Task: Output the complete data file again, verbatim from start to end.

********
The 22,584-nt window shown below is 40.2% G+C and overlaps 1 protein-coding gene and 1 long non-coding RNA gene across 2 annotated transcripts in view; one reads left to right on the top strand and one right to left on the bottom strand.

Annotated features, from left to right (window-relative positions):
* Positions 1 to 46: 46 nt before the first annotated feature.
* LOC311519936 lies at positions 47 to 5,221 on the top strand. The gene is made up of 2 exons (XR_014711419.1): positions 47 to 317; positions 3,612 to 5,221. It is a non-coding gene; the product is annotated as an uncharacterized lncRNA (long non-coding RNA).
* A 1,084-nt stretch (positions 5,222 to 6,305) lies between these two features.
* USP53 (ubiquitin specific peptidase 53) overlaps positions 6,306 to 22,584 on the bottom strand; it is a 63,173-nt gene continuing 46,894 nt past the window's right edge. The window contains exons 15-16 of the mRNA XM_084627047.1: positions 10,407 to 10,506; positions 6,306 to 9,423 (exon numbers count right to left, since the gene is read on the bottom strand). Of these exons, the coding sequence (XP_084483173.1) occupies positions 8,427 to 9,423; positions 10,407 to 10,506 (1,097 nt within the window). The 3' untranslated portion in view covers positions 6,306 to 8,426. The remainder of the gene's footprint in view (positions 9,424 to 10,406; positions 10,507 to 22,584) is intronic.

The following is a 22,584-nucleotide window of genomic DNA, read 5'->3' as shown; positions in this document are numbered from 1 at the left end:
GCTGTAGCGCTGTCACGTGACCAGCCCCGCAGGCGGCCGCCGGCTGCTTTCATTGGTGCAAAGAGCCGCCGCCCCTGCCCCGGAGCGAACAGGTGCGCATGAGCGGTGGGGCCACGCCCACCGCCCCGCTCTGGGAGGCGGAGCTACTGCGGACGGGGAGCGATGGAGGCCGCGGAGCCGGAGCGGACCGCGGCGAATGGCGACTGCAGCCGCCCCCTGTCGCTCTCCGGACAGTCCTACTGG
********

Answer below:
The 22,584-nt window shown below is 40.2% G+C and overlaps 1 protein-coding gene and 1 long non-coding RNA gene across 2 annotated transcripts in view; one reads left to right on the top strand and one right to left on the bottom strand.

Annotated features, from left to right (window-relative positions):
* Positions 1 to 46: 46 nt before the first annotated feature.
* LOC311519936 lies at positions 47 to 5,221 on the top strand. The gene is made up of 2 exons (XR_014711419.1): positions 47 to 317; positions 3,612 to 5,221. It is a non-coding gene; the product is annotated as an uncharacterized lncRNA (long non-coding RNA).
* A 1,084-nt stretch (positions 5,222 to 6,305) lies between these two features.
* USP53 (ubiquitin specific peptidase 53) overlaps positions 6,306 to 22,584 on the bottom strand; it is a 63,173-nt gene continuing 46,894 nt past the window's right edge. The window contains exons 15-16 of the mRNA XM_084627047.1: positions 10,407 to 10,506; positions 6,306 to 9,423 (exon numbers count right to left, since the gene is read on the bottom strand). Of these exons, the coding sequence (XP_084483173.1) occupies positions 8,427 to 9,423; positions 10,407 to 10,506 (1,097 nt within the window). The 3' untranslated portion in view covers positions 6,306 to 8,426. The remainder of the gene's footprint in view (positions 9,424 to 10,406; positions 10,507 to 22,584) is intronic.

The following is a 22,584-nucleotide window of genomic DNA, read 5'->3' as shown; positions in this document are numbered from 1 at the left end:
GCTGTAGCGCTGTCACGTGACCAGCCCCGCAGGCGGCCGCCGGCTGCTTTCATTGGTGCAAAGAGCCGCCGCCCCTGCCCCGGAGCGAACAGGTGCGCATGAGCGGTGGGGCCACGCCCACCGCCCCGCTCTGGGAGGCGGAGCTACTGCGGACGGGGAGCGATGGAGGCCGCGGAGCCGGAGCGGACCGCGGCGAATGGCGACTGCAGCCGCCCCCTGTCGCTCTCCGGACAGTCCTACTGG